We extended the recently developed mosquito genus-specific LF transmission model [3, 7, 10, 18, 22] to carry out the modeling work in this study by including two new state variables into the model. The first variable is included to capture the effect of pre-patency (time interval between infection establishment and the age at which worms become sexually mature and female worms begin to produce microfilariae) in mf production, which in LF is thought to generally last for a period of 6–9 months [36]. Such lengthy pre-patent periods can introduce a significant lag into the worm dynamics, including influencing system breakpoints and responses to perturbations [37]. The second state variable is included to capture and investigate the dynamics of a key proposed indicator of LF infection in a population, viz. Circulating Filarial Antigen (CFA), which is thought to be a better marker of infection than mf particularly when parasite populations are reduced to low levels by repeated interventions. As in the previous version, the state variables of this extended system vary over age (a) and/or time (t), representing changes in the pre-patent and patent worm burden per human host, respectively denoted by P(a, t) and W(a, t); the mf level in the human host modified to reflect infection detection in a 1 ml blood sample (M(a, t)); the average number of infective L3 larval stages per mosquito (L); a measure of immunity (I(a, t)) developed by human hosts against L3 larvae; and intensity of CFA (denoted by A(a, t)). These states of the model are represented by the following coupled system of partial and ordinary differential equations:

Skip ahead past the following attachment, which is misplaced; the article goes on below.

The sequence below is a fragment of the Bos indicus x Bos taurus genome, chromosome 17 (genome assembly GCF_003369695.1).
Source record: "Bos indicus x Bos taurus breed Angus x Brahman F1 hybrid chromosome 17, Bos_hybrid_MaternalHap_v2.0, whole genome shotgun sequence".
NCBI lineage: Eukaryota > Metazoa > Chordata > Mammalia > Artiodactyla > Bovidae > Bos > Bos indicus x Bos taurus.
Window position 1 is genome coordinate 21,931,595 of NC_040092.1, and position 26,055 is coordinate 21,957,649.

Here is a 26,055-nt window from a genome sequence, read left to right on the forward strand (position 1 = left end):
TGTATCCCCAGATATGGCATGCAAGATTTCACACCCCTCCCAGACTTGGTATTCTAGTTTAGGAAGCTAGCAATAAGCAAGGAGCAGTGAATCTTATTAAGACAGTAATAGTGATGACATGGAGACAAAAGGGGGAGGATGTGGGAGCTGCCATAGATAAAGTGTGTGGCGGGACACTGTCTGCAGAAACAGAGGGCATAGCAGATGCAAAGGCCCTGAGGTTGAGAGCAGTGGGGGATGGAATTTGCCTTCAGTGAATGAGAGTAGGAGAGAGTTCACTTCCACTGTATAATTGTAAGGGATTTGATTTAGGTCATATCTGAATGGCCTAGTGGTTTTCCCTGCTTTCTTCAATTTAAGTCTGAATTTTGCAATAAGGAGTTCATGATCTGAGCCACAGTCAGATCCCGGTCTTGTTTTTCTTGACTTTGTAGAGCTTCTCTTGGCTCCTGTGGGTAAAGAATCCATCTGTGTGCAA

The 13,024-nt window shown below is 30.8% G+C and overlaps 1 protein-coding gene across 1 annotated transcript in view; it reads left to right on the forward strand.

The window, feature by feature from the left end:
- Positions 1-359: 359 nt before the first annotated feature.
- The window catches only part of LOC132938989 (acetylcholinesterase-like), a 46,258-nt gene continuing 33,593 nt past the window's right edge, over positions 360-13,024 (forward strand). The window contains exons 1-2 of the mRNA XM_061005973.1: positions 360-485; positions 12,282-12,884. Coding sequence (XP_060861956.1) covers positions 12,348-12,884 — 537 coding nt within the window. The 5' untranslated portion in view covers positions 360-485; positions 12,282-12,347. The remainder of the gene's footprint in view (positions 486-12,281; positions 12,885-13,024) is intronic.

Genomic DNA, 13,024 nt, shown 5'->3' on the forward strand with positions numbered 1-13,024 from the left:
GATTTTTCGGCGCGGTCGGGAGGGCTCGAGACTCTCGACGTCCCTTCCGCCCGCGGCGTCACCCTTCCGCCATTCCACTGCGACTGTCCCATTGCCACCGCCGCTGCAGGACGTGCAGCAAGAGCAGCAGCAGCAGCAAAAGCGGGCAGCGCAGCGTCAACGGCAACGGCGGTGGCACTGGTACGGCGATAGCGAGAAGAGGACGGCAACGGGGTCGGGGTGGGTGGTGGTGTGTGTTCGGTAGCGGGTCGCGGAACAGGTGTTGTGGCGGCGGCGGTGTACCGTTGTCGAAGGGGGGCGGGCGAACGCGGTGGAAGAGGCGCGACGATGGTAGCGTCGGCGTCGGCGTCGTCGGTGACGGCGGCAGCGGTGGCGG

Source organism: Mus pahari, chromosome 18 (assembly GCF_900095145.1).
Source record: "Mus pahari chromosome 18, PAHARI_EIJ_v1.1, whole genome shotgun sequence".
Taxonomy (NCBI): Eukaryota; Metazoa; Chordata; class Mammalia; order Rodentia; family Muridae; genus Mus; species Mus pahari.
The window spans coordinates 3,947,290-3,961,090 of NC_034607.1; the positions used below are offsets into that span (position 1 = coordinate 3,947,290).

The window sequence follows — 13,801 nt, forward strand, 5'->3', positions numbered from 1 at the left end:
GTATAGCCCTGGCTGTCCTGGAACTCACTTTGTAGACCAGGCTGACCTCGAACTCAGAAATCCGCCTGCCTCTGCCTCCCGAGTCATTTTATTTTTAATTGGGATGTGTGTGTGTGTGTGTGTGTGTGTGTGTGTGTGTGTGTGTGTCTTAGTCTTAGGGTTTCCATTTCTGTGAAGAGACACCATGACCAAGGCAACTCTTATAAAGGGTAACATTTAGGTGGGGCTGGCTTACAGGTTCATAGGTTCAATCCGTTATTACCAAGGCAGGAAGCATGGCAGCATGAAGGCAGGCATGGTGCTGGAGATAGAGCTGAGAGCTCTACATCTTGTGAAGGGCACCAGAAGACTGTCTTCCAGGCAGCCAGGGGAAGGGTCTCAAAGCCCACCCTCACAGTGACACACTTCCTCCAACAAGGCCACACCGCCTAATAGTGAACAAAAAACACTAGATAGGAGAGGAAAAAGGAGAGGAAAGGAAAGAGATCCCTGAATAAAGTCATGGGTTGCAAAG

$$\begin{array}{l}\frac{\partial P\left(a,t\right)}{\partial t}+\frac{\partial P\left(a,t\right)}{\partial a}=\lambda \frac{V}{H}h(a)\varOmega \left(a,t\right)-\mu P\left(a,t\right)-\lambda \frac{V}{H}h(a)\varOmega \left(a,t-\tau \right)\xi \\ {}\frac{\partial W\left(a,t\right)}{\partial t}+\frac{\partial W\left(a,t\right)}{\partial a}=\lambda \frac{V}{H}h(a)\varOmega \left(a,t-\tau \right)\xi -\mu W\left(a,t\right)\\ {}\frac{\partial M\left(a,t\right)}{\partial t}+\frac{\partial M\left(a,t\right)}{\partial a}=\alpha s\phi \left[W\left(a,t\right),k\right]W\left(a,t\right)-\gamma M\left(a,t\right)\\ {}\frac{\partial I\left(a,t\right)}{\partial t}+\frac{\partial I\left(a,t\right)}{\partial a}={W}_T\left(a,t\right)-\delta I\left(a,t\right)\\ {}\frac{\partial A\left(a,t\right)}{\partial t}+\frac{\partial A\left(a,t\right)}{\partial a}={\alpha}_2W\left(a,t\right)-{\gamma}_2A\left(a,t\right)\\ {}\frac{dL}{dt}=\lambda \kappa g{\displaystyle \int \pi (a)\Big(1-f\left[M\left(a,t\right)\right]}\Big)da-\sigma L-\lambda {\psi}_1L\\ {}{L}^{*}=\frac{\lambda \kappa g{\displaystyle \int \pi (a)\Big(1-f\left[M\left(a,t\right)\right]}\Big)da}{\sigma +\lambda {\psi}_1}.\end{array}$$